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The woes of a maintenance developer

, 30 Apr 2013
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The woes of a maintenance developer.

Call it a bad choice, fate or ill luck. Or all together – I’m struck and it has been almost a year since. I’ve learnt to live with it but the developer inside me keeps hurting. A huge code base of unmaintainable and stinking code (talk about code smells!) it’s like your nose itch when your hands are tied. What irritates the most? I’ve borne the brunt, bitten the bullet and patiently made a little list:

Foul stench: Martin Fowler talks about Code Smell. It is a surface indication that is related to a bigger problem in the system. If you’re working on a maintenance project and your luck is at odds, then chances are it’s more than just a smell – It’s a stench! From ill-written [or zero] comments, to insanely long method with ridiculous names - you name it and there it is.

Let me quote a couple of examples, any idea what the below method does?

public String ReturnString(String input)

Prepare for it: It accepts a string input, opens an XML file, and hops through each tag, returns value of the tag matching the input. This goes on for almost all the tags in the XML file, i.e., the method is called a pretty 200 times each for each of the tags in the XML file.

Didn’t expect that, eh? Me neither, until I assumed it to be a piece of junk string to string conversion method and tried to chuck it off! This is just not it.

As part of an optimization drive (I never learn from my mistakes), I fumbled upon the code below:

public void Method()     {
  if(condition1) {
    //1000 lines of code
  }
  if (condition2){
    //EXACTLY the same 1000 lines of code
  } 
  else{
    //Oh wait, it's the same 1000 lines of code!

  }
}

My heart cringed at the site of this and I refactored it into something very pretty and efficient.

What happened next? Check the next section.

The Karma called Bug: Turns out that the 1000 lines of code had one line and just that one line altered in each of the conditional blocks. And what’s worse, none of the tests covered and it was from the customer from whom the defect came. Believe me; it took a good couple of days of code digging to figure out the source of a weird error.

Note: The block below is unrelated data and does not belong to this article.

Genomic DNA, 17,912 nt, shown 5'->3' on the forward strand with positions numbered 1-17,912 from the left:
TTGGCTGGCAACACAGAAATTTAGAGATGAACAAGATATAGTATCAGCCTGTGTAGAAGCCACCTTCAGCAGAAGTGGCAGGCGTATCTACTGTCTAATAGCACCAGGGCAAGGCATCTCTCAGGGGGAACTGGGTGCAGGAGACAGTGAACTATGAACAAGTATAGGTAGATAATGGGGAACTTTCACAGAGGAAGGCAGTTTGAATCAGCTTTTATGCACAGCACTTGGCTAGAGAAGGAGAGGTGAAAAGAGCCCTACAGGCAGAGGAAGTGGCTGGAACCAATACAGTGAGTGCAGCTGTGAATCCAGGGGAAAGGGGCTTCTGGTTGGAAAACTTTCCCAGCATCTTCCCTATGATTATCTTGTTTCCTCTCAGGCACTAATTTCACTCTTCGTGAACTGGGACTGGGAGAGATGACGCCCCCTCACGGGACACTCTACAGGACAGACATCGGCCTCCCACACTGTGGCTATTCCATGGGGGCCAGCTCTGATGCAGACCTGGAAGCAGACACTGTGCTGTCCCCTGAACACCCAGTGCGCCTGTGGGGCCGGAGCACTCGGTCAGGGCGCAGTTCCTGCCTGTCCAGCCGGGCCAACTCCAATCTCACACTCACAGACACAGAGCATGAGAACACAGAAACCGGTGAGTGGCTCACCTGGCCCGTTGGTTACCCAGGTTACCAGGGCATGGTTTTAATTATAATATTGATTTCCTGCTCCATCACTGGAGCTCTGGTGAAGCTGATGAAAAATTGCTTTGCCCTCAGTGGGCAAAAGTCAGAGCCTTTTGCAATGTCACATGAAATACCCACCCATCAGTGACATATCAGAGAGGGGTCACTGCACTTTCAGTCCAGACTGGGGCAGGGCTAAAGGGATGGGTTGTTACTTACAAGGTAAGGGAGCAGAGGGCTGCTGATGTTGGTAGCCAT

So that’s the curse of an ill developed maintenance project. You are not to indulge in any refactoring unless you are ready to take full responsibility for any weird defect that may crop up, few minutes from now or few years from now or something that may never.

Paralysis by Analysis: This is my favourite part. All through the years of graduate study, you learn all tricks of the trade: from object oriented analysis design till may be even Artificial Intelligence. You learn all your skills and finally wind up as a maintenance developer filling scores of word documents and excel documents. I still vividly remember all those Impact analysis documents I filled out, none of which truly gauged the actual impact my two lines of code were going to make. Here’s a rough estimate of the whole saga of the release:

Requirements elicitation and clarification 3 days
Design – Detailed level with Impact analysis 10 days
Test plan preparation 5 days
Coding and Testing 10 days
Net number of LOC added – 5, just friggin' 2 days

Hilarious, isn’t it?

To sum up, here are a few points if you’re a maintenance developer – maintaining an ill-developed application:

  1. Thou shall not optimise
  2. Thou shall bear in mind that bug is inevitable
  3. When thy smells stinking code, remember rule 1
  4. Thou shall blame any defect on the developer or the previous maintainer whomsoever has left the organization
  5. Thou shall not crib

And a final word of wisdom for all the developers out there: Always develop applications keeping in mind, that the maintenance developer is an crazy axe person who knows where you live.

License

This article, along with any associated source code and files, is licensed under The Code Project Open License (CPOL)

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About the Author

Jyothikarthik_N
Technical Lead
United States United States
Engineer.
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Comments and Discussions

 
QuestionNicely put Pinmemberjkj20002-Apr-12 18:13 
QuestionBig Ball of Mud Design Pattern PinmemberSBJ7-Feb-12 8:08 
Questionhaha PinmemberBrad Benham2-Feb-12 9:42 
GeneralCheck this Pinmemberkosmoh2-Feb-12 5:10 
GeneralRe: Check this PinmemberJyothikarthik_N2-Feb-12 5:40 

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